Refugees benefit from thrift store

Clothes Without Borders is run by New Haven’s Integrated Refugee and Immigration Services.
Clothes Without Borders is run by New Haven’s Integrated Refugee and Immigration Services. Photo by Jenny Dai.

Salvation Army is facing a new rival on its home turf.

Clothes Without Borders is a thrift store that passes its profits on to New Haven’s Integrated Refugee and Immigration Services (IRIS). Opened in September at 900 Grand Ave., the shop was started by New Haven IRIS to increase the resettlement agency’s funds. The store sells second-hand family clothing donated to IRIS as well as household items such as picture frames and tea sets. Revenue from sales helps cover the costs of the resettlement agency’s childcare program, English learning program and helps subsidize refugees’ rent. Although the store lacks a customer base in the Yale community, students interviewed said they were intrigued by the initaitive.

Though recognized as a risky venture, Clothes Without Borders has thus far managed to stay open.
Though recognized as a risky venture, Clothes Without Borders has thus far managed to stay open.

Given the rising rents in Connecticut and the abundance of high quality clothing donations from private donors, IRIS decided to open Clothes Without Borders to help cover costs.

“It was a crazy, high risk project of ours,” said Chris George, Executive Director of IRIS in New Haven.

Beyond its unique business model, Clothes Without Borders’ purple storefront also distinguishes the store from its neighbors. Inside, customers are greeted by racks of jeans, women’s apparel’s, men’s shirts and coats for children. Vintage posters hang on all four walls.

Although George calls the the store a risky endeavour, in the two months since its grand opening, Clothes Without Borders has generated at least enough money to keep the electricity on, paying rent and utility bills without fail. The real challenge that the shop faces is finding a manager who will run the shop so that it can generate the maximum amount of revenue George said, but added that he is optimistic about generating more revenue for IRIS programs. More importantly, he envisions the store as a “public education mechanism” where people come to buy clothing but also learn about IRIS and refugees.

George said refugee resettlement is difficult because federal funding from the State Department often does not cover all the costs of receiving refugees and helping them live independently. Currently, every refugee receives $900 from the federal government and government also gives $700 to the IRIS for each refugee. The store also gives each refugee a $50 credit to spend at the store.

“It takes refugees six to seven months to be self-sufficient,” added George, “but the State Department only provides for three to four months.”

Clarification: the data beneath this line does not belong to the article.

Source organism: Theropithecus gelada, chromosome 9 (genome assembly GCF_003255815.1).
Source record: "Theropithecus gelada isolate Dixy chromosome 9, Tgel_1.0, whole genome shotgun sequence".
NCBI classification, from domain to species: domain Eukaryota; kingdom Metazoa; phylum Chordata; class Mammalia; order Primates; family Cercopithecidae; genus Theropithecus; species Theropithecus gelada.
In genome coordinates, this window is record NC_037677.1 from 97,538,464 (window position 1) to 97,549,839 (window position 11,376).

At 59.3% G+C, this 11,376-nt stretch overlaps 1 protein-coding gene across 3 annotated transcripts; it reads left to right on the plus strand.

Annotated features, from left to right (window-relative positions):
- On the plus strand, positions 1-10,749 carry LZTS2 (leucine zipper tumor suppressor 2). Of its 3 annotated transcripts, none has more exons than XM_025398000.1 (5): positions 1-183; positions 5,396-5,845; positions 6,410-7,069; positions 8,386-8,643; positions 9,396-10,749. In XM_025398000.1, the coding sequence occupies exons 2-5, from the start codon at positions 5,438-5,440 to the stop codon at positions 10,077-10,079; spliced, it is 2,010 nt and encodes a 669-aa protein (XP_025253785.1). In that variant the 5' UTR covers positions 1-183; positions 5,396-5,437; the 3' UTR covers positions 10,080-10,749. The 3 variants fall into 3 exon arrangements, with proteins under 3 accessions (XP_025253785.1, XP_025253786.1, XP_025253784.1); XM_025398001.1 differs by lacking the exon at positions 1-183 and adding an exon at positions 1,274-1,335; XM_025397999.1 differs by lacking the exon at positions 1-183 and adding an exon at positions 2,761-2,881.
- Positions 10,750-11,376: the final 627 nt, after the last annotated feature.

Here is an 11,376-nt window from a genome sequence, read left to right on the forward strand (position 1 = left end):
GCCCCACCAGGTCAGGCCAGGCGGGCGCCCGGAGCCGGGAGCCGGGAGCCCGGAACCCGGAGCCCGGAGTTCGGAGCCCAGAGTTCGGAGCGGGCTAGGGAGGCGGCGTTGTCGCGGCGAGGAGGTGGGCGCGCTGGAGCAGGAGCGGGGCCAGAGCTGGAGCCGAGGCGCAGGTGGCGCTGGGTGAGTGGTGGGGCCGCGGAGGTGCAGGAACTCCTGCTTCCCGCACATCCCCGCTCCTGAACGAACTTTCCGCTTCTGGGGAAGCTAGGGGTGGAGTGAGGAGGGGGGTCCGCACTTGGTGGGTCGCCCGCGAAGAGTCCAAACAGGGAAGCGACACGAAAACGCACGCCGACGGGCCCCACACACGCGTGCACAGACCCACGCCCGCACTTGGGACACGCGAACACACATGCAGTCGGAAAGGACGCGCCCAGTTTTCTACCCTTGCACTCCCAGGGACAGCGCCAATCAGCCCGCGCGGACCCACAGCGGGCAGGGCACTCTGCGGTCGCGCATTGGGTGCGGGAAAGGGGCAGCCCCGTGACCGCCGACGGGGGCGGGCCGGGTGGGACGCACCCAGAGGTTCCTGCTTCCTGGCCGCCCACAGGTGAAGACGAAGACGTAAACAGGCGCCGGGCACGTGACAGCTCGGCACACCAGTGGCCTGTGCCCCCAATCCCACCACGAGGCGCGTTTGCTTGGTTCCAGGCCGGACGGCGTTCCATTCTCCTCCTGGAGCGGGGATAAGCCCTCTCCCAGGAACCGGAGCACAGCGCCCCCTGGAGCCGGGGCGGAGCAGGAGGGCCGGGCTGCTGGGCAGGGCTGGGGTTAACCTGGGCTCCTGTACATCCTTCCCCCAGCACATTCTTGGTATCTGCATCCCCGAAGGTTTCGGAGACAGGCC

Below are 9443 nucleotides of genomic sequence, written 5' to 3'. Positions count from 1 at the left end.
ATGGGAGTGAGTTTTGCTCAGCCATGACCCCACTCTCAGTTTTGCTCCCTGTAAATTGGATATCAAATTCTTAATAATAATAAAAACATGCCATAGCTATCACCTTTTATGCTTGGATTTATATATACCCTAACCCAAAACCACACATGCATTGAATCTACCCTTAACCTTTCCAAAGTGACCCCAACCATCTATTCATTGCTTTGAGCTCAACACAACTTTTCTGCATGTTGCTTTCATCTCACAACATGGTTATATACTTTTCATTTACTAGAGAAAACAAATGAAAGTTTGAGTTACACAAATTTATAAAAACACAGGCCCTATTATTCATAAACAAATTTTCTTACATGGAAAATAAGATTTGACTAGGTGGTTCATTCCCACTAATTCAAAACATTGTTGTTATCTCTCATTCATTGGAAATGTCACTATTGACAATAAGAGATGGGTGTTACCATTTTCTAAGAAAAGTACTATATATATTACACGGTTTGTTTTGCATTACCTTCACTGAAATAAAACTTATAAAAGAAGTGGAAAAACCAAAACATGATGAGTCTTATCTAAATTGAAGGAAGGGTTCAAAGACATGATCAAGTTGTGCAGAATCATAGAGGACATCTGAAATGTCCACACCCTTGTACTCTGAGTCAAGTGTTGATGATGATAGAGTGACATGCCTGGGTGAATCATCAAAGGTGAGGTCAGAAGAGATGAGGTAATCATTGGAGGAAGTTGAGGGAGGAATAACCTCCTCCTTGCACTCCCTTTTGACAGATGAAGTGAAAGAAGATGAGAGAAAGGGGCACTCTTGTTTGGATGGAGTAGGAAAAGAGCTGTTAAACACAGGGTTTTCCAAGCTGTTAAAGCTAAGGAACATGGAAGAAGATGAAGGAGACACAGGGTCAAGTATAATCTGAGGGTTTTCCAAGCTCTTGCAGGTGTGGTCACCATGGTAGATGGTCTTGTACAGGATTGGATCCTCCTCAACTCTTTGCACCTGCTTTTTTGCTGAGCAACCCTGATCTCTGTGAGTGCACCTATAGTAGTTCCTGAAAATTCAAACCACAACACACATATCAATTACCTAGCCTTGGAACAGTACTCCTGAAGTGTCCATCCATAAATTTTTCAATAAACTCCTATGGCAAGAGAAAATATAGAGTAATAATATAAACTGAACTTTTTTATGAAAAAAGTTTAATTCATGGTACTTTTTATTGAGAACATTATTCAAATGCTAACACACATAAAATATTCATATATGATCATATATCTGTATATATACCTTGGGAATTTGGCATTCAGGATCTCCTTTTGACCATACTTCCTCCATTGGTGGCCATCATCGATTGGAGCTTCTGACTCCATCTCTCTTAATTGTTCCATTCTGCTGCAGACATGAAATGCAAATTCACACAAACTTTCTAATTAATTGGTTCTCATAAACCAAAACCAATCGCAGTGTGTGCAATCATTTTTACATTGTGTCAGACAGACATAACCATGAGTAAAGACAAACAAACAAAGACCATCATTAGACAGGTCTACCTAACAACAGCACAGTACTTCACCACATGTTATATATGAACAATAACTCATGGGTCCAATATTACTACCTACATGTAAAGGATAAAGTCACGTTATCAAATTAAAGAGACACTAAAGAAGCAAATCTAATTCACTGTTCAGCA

Refugees do not simply benefit from money generated by Clothes Without Borders, but also have contributed to the social enterprise that helped them settle into the US.

Patient Banza, a refugee who arrived from the Democratic Republic of Congo four years ago, helped design the initial layout of the store. The store consists of a main sales area with shoes racks and shelves of house wares along the walls, a fitting room in the back and two stock rooms. Even after the opening, Banza continues to come to the shop every morning to help sort clothing George said.

Besides Patient, Targoni, a refugee from from Darfur, Sudan and Aziz consistently volunteer at the store on a day to day basis as well.

Adina Hemley-Bronstein ’13 worked at the store and said she enjoyed chatting with Aziz getting to know other community customers. She added that volunteering at the store is a great experience because everyone involved is deeply invested in the cause.

George said he wants to help refugees in the store become even more involved in the future.

“We would eventually like to sell artwork and crafts made by refugees,” George said.

He said he also hopes that the thrift shop can provide training opportunities and become the first job on refugees’ resume.

Clothes Without Borders does not only help IRIS refugees but contributes to New Haven as well. The store participates in New Haven Project Storefronts, a city plan to revitalize the neighborhood by subsidizing and encouraging artists and “creative entrepreneurs” to make use of the empty retail spaces.

“We’re excited to be part of a renaissance along Grand Avenue” George said.

George said the current location of Clothes Without Borders is perfect because it is geographically in the middle of Fair Haven and Center City as well as near Yale so that it has access to customers from all across the income spectrum.

Despite the initial success of the store and its proximity to campus, students have yet to discover the location.

Of the 10 students surveyed, none had heard of Clothes Without Borders.

Julie Botnick ‘14 and Suzanna Fritzberg ‘14 said that they would now shop at the store.

Fritzberg said that she liked these thrift stores that contribute to charitable causes because they reach out to a network of people who might not normally volunteer with organizations but are able to do so through shopping.

Clothes Without Borders will hold a Holiday Shopping Reception where they will offer customers refreshments after the New Haven tree lightingon December 2nd.

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